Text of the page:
The Australian Customs and Border Protection Service (ACBPS) will split up its existing telecommunications outsourcing deal, worth over $101 million, and instead procure through the Federal Government’s mandatory whole-of-government panel arrangements.
Customs’ existing arrangement with Telstra for the ‘Provision of Telecommunications Services’ has been in place for 10 years, and will expire on 3 March 2013.
“The telecommunications services covered by the Telstra contracts are being progressively market tested through the whole-of-government telecommunications arrangements managed by the Department of Finance and Deregulation,” a Customs spokesperson told Intermedium.
“These market testing processes will result in new value for money contract arrangements for those telecommunication services.”
A preferred tenderer has been selected from the Telecommunications Commodities, Carriage and Associated Services (TCCAS) panel, and Customs is currently evaluating responses to its approach to the Internet Based Network Connections (IBNC) panel, said the spokesperson.
The whole-of-government panels have had an ongoing fragmentary effect on the Canberra telecommunications market since they were first established. FMA Act agencies have no option but to procure these specified services through the applicable arrangements, meaning that the mammoth outsourcing bundles of yesteryear are more often than not broken into pieces.
While this provides a new level of pricing visibility, however, it has not stopped agencies from leveraging economies of scale by continuing to procure through a single supplier.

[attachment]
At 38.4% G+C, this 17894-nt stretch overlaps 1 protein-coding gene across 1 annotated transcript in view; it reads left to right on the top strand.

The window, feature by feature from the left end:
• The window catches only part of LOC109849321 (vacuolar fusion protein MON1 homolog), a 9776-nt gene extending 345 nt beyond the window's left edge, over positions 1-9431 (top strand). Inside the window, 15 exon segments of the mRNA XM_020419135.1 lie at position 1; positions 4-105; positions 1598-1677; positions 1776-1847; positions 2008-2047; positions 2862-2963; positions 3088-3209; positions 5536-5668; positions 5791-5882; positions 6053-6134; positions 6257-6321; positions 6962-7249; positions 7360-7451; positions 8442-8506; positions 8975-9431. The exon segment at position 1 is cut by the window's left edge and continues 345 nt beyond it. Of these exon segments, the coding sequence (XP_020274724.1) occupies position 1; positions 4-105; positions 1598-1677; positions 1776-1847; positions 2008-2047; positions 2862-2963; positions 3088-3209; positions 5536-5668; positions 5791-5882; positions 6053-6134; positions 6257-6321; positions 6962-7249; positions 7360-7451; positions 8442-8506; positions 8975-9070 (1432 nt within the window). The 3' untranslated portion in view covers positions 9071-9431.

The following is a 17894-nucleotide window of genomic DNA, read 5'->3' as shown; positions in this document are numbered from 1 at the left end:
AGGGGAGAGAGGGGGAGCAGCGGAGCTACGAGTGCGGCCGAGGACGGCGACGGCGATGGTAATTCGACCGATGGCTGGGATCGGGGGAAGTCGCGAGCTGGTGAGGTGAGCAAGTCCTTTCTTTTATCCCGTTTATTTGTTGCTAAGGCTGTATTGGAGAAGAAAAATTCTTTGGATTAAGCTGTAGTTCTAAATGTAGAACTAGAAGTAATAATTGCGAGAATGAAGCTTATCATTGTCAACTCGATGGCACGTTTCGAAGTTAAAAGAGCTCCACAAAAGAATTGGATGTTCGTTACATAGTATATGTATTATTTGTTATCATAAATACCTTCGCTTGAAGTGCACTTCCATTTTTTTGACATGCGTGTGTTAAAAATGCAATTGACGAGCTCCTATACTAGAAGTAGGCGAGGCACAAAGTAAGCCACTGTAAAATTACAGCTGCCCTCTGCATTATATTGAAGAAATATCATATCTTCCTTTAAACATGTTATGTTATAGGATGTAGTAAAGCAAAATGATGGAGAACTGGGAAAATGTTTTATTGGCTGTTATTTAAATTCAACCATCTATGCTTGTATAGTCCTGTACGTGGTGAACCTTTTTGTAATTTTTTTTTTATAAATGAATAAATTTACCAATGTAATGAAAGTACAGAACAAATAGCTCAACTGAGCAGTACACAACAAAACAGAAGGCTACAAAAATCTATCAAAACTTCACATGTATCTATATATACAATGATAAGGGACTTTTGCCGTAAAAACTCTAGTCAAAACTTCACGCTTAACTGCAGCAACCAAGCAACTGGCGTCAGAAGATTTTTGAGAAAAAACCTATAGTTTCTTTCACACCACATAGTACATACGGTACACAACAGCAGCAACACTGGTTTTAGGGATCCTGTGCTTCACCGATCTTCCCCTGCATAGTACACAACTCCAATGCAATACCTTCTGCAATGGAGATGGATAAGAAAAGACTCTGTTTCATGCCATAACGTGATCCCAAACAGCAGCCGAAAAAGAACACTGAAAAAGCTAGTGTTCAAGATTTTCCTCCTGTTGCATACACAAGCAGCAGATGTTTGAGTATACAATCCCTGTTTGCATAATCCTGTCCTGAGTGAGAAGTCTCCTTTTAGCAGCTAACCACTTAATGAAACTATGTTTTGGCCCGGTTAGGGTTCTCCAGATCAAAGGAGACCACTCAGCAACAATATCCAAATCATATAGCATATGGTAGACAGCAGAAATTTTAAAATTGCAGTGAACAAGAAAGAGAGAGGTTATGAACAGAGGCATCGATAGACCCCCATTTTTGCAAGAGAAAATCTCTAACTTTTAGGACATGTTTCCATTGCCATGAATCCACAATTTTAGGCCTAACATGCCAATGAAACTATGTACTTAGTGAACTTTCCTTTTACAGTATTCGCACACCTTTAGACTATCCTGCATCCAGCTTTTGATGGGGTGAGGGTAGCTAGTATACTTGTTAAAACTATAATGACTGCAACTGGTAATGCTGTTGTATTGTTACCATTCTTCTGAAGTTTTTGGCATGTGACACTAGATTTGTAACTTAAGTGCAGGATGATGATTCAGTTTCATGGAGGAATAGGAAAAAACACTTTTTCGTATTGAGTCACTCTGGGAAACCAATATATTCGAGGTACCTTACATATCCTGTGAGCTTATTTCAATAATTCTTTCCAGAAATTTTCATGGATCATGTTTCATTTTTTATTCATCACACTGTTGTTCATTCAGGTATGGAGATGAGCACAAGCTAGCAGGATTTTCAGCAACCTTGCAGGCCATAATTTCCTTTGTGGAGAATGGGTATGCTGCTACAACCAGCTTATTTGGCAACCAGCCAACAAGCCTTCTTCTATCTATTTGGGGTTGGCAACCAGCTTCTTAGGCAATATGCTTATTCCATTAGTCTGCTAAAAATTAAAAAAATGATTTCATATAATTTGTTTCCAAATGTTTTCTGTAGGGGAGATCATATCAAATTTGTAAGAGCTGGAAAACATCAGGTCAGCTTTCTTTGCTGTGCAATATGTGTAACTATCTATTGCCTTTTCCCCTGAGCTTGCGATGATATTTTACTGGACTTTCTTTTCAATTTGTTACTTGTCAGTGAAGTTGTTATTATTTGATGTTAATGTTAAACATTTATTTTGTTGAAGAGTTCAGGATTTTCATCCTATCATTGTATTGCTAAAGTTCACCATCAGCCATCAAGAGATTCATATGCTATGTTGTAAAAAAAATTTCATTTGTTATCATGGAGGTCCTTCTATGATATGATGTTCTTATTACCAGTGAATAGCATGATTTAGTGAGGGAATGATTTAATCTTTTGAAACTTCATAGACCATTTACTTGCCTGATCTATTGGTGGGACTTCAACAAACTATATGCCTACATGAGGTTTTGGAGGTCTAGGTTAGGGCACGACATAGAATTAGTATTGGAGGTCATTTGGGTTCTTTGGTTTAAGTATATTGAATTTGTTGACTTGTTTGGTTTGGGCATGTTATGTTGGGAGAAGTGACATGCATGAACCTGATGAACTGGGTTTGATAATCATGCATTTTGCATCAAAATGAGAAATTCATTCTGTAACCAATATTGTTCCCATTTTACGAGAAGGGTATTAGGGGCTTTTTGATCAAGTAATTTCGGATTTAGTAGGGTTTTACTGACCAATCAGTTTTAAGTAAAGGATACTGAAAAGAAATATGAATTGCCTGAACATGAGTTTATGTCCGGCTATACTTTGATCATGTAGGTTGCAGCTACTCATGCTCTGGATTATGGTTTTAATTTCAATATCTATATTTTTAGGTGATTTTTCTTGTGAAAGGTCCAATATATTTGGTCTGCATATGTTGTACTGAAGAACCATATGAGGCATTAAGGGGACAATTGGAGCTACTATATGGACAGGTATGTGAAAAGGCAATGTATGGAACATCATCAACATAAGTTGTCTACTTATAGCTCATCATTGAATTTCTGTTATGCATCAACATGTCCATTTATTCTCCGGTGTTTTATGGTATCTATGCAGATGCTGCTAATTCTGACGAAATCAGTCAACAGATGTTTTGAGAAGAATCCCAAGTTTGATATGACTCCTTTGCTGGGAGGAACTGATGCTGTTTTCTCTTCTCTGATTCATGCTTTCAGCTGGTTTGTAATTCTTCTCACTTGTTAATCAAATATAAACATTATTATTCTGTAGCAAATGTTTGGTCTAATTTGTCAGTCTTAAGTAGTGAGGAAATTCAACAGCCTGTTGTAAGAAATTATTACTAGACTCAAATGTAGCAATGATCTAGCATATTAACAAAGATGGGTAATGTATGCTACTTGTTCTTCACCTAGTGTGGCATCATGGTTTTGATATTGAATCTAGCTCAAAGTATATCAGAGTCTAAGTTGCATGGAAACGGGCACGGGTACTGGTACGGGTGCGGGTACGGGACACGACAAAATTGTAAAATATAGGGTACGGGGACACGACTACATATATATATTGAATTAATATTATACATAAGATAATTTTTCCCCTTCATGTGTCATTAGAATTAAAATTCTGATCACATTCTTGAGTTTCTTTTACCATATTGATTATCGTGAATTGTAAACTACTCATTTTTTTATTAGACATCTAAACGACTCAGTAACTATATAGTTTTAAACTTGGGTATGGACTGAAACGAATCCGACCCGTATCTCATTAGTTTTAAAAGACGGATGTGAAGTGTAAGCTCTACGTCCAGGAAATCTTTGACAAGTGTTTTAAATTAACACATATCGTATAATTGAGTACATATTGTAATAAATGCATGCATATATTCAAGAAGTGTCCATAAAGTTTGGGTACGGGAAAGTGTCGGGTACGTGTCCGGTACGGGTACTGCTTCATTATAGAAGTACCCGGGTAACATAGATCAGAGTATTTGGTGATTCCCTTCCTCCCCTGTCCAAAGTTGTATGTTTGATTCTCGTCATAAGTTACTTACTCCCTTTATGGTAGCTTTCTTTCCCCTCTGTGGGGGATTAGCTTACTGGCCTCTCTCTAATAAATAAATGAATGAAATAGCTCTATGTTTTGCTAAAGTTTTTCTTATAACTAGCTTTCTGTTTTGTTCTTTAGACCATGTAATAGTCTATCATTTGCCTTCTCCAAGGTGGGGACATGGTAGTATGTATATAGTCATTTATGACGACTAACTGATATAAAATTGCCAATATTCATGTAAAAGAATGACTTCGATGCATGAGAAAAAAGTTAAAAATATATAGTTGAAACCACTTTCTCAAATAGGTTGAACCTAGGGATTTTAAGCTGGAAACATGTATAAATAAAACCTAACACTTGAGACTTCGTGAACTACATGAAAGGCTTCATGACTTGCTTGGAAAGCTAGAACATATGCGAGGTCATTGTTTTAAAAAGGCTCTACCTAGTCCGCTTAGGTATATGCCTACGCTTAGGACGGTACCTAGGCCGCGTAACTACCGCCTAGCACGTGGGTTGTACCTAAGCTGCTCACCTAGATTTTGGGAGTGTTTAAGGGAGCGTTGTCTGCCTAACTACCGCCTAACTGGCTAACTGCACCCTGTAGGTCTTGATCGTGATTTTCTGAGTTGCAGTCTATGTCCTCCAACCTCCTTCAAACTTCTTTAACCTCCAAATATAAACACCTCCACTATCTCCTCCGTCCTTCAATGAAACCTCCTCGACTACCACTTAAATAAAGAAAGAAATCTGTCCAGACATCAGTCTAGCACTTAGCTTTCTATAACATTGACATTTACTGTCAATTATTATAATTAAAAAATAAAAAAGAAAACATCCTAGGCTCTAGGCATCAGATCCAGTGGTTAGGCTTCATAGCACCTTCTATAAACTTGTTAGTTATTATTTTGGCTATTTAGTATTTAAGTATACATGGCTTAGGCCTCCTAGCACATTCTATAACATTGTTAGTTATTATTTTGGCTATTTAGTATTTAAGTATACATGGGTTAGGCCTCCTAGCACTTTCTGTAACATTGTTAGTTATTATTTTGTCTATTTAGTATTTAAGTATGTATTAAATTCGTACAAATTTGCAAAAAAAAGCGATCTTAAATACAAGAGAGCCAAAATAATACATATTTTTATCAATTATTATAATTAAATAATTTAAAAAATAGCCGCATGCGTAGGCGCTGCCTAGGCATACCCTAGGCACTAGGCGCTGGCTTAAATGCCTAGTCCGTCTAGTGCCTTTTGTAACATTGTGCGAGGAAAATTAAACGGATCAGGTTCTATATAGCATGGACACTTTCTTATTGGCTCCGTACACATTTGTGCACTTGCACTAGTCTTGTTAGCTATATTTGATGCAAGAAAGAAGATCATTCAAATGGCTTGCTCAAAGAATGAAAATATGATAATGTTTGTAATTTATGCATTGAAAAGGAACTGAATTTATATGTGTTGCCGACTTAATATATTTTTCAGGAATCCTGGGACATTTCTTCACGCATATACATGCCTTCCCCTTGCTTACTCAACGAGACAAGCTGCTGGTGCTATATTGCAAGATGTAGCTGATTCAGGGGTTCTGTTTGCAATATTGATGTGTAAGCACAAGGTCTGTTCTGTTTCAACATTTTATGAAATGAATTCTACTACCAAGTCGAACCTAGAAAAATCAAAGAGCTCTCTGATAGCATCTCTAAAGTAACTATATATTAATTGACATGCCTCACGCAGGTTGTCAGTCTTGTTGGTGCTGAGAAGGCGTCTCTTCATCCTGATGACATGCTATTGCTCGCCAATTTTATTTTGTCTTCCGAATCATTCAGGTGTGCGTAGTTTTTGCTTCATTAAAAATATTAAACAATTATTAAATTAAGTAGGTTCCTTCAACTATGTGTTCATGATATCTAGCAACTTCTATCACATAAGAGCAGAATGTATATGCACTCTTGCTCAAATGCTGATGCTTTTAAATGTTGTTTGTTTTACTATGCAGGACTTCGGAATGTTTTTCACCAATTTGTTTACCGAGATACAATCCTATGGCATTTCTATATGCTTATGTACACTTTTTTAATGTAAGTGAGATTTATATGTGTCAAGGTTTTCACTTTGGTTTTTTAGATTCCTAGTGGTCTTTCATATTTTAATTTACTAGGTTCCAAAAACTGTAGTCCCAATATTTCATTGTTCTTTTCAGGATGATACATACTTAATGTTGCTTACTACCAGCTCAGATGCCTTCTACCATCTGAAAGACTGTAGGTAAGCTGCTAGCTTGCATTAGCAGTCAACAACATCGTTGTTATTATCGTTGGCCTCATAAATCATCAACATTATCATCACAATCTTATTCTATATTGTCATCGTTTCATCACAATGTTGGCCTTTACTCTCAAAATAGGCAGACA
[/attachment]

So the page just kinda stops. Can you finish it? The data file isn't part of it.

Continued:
Late last year the Department of Human Services (DHS) awarded both the IBNC and non-IBNC components of its telecommunications service requirements to Telstra for full-term contract value of $832 million.
Customs too has the ability to reselect Telstra as its single telecommunications provider, since the vendor is a member of all three Federal telecommunications panels (TCCAS, IBNC and Telecommunications Management). However, like DHS, Customs will have to separately publish the components of any deals through the relevant panels.
The Department of Agriculture, Fisheries and Forestry (DAFF) will not have the same option. DAFF is due to approach the market this month to renew its telecommunications services arrangement, expected to be worth up to $25 million. Its current $12.9 million deal with AAPT will expire in June 2013. AAPT is only on the IBNC panel.
DAFF has indicated that it is open to contracting multiple vendors, if that offers the best value for money.
In other ICT outsourcing developments, Customs has also extended its contract with IBM for the provision and maintenance of hardware by three years, now expiring in June 2016. It has a total value of $335.8 million. The deal was initially signed in 2007, prior to the establishment of mandatory hardware panels.
The direction of ICT procurement at Customs will soon come under new authority.
Former Chief Information and Knowledge Officer Joe Attanasio departed the agency in November 2012, and his role has now been restructured into a Chief Technology Officer position, with recruitment currently underway.
The agency has also announced that current acting Chief Executive Officer Michael Pezzullo has been permanently appointed to the role, with newly expanded powers to combat serious misconduct and corruption.
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